This story just didn't live up to Sarah's previous novels.  It was maudlin, and this comes from someone who can take a lot of saccharine.  Kailey's life just seemed absolutely fantastical, and the tossing around of famous music names and songs just got old.  I have no desire to revisit the 1990's music scene in Seattle.  None of it felt very authentic to me.  At the end, I felt that there was never going to be a complete contentment from Kailey with the choices she made--and they were big choices.  

Drats.  I was disappointed in this one.  If you're a fan, by all means don't let this review stop you from reading Sarah.  I'll keep reading her; I just think this one missed the mark.  It felt like a very cheesy movie.

Rating:  1/6 for a story that just was too hard to believe, a heroine who didn't feel authentic to me, and ugh-an ode to 90's grunge music. 

Available in hardcover, audio, and e-book. 

Friday, March 10, 2017

The Girl Who Drank the Moon by Kelly Barnhill

One thing I miss about working in a bookstore is being near the kid's books.  I always enjoyed walking into that space and looking at all of the great stories on the shelves.  I'm pretty sure if I'd had the opportunity to see so many kid's  books when I was a youngster I'd probably have danced around and twirled a bit through sheer excitement.  

I realized as I started reading The Girl Who Drank the Moon that I had read Kelly Barnhill's earlier novel, The Mostly True Story of Jack years ago when it first came out in 2011.  I loved that book; it took place in Iowa, and was very unusual and magical.  What an imagination Kelly Barnhill has--what a gift!

I picked up this novel because it had just recently won the Newbery Award and I was curious.  Whenever I read a teen or young reader novel, I have to constantly check my inner voice and basically tell it to shut up.  I have to remember who the intended audience is, and that they are reading from a much more innocent, non-adult place.  I think it will do me a lot of good to read more young reader and teen books!

So, to the novel.  The Protectorate is a town that is filled with sorrow.  It's always gloomy, the sun never shines, and the people live very poorly.  The Elders and the Sisters run the show, and they have a yearly tradition that feeds more sorrow into the atmosphere (and keeps people under control):  once a year, they take the youngest baby in the village, and leave it in the forest as a sacrifice to the witch that lives there.  This keeps the witch from coming to the village and wreaking havoc on everyone.  It keeps them safe.  This year, a mother fights to keep her child, and is deemed crazy and taken to the Tower, where she is imprisoned by the Sisters.  The child is taken to the forest and left there.  

Here's the kicker:  The Elders have made it all up.  They leave the baby in the forest to die from exposure or, worse yet, animals.  There's no witch, as far as they're concerned.  It's just a way to keep control of the village.  Very teen dystopian!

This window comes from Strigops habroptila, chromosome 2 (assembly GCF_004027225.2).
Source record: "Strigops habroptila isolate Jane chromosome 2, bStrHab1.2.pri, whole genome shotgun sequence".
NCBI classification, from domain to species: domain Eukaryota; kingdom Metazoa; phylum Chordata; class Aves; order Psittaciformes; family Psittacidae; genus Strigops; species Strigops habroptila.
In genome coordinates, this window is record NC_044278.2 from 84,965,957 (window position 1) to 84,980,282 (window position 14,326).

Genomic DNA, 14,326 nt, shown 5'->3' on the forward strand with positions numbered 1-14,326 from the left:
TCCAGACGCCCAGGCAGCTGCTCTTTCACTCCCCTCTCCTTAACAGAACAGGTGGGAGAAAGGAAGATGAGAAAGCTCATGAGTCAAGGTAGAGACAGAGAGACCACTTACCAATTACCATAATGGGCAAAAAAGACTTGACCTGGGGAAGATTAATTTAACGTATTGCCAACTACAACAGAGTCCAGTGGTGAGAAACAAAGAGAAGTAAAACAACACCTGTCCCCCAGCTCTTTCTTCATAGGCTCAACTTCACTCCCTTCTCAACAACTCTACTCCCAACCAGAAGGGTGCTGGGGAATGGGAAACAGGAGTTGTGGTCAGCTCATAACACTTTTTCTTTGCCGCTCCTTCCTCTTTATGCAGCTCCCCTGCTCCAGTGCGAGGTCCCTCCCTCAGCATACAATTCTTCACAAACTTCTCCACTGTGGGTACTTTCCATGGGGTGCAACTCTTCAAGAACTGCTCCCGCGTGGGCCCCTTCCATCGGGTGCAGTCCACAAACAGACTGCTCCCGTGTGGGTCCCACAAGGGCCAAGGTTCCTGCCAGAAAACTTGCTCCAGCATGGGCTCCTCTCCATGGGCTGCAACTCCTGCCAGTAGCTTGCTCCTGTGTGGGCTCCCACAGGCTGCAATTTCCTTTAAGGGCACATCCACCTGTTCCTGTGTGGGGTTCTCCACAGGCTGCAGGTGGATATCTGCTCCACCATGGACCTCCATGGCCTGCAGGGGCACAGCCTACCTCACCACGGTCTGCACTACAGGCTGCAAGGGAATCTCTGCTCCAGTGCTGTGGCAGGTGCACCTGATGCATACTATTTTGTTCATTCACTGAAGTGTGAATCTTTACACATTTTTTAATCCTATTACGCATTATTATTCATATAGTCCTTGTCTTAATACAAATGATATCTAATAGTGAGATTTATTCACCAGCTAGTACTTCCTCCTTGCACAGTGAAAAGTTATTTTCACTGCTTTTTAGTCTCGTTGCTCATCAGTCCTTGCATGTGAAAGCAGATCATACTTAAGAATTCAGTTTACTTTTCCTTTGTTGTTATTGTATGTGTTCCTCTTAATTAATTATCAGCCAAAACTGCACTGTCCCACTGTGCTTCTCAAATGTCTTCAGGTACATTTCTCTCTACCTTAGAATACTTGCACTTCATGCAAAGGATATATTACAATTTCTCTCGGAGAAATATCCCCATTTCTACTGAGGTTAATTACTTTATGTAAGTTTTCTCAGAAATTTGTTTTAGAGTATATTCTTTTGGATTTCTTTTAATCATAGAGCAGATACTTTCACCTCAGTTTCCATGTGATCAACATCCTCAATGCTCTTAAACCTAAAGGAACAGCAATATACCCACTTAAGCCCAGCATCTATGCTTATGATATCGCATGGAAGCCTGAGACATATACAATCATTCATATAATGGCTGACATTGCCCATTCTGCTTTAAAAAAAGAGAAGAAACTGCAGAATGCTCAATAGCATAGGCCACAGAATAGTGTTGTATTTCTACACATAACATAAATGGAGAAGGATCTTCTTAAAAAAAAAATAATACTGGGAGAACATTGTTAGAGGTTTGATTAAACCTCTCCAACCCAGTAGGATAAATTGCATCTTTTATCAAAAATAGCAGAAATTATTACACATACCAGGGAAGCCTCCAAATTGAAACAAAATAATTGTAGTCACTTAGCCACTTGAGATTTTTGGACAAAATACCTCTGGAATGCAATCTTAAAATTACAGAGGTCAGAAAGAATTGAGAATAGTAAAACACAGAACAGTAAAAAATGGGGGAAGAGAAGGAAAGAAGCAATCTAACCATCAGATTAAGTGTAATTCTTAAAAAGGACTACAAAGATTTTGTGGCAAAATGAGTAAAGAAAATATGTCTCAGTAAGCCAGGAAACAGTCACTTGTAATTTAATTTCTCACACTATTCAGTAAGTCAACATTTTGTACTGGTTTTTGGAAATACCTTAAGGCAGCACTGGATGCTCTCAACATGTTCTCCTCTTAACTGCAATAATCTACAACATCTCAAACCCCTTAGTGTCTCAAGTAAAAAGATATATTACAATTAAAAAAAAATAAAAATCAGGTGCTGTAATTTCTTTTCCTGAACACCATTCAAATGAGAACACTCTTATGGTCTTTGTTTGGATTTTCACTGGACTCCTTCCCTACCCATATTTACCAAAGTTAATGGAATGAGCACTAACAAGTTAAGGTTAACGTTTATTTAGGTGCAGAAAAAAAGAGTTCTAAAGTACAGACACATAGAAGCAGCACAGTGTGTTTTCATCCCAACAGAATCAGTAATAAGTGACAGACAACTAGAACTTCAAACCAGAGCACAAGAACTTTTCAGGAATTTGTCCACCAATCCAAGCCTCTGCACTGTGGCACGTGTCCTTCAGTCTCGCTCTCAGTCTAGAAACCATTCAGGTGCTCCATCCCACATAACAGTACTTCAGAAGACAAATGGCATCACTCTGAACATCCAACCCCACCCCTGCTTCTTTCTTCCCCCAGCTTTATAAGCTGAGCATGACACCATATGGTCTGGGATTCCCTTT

Here's the other kicker:  there really is a witch, Xan, who lives in the forest with her friends Glerk, the swamp monster, and Fyrian, the little dragon.  She finds the babies every year, and takes them to the other side of the forest, into the towns and villages there, and gives them to loving families.  She has no idea why they leave the babies in the forest, but she takes care of them and saves them from certain death.  This time, when a baby girl is left, Xan hesitates to take her to the villages for adoption.  Feeding her moon magic, she gives the baby too much, and the baby becomes magical.  Xan decides to keep the baby for herself, names her Luna, and raises her as her grandmother in the forest. Xan knows when Luna turns thirteen her magic will really kick in, and it will be time for Xan to give all her magic and die.  After all, Xan is 500 years old, and ready to be done.  

Of course, this plan doesn't work out that well.  Luna is a powerful little girl, and the magic is leaking out of her constantly. She has no way to control it, so Xan puts a spell on her that will keep the magic tamped down, and make it impossible for Luna to learn about magic or use it until she's thirteen.  

But that's not all that's going on in this story.  There's a young man in the village who struggles with the yearly tradition, and seeks a way to reconcile his feelings and find a solution.  He's got hope, a tiny spark of hope, that things will change.  But the change is not something that the Elders or Sisters want.  

I wondered if a child reading this novel would understand the undertone of powerful people doing bad things, and the oppression of people.  That the face some people put on in public is not who they really are, and it can hide some bad stuff.  That those people you think are bad just by hearing stories or seeing their physical self, actually are very kind and loving people who got a bad rap through stories and gossip.  They are the true healers and good people. 

I did enjoy this novel; I do wonder at the length for young readers.  I'd say advanced readers would swallow it up pretty quickly, but younger kids would struggle a bit.  The writing is fantastic, and the plot is pretty clever.  You can almost feel the magic oozing off the pages.  I enjoyed how the story unfolded and concluded.  Worthy of the Newbery.  Hope to read more of Kelly Barnhill; if she ever wrote an adult novel I'd grab it without hesitation.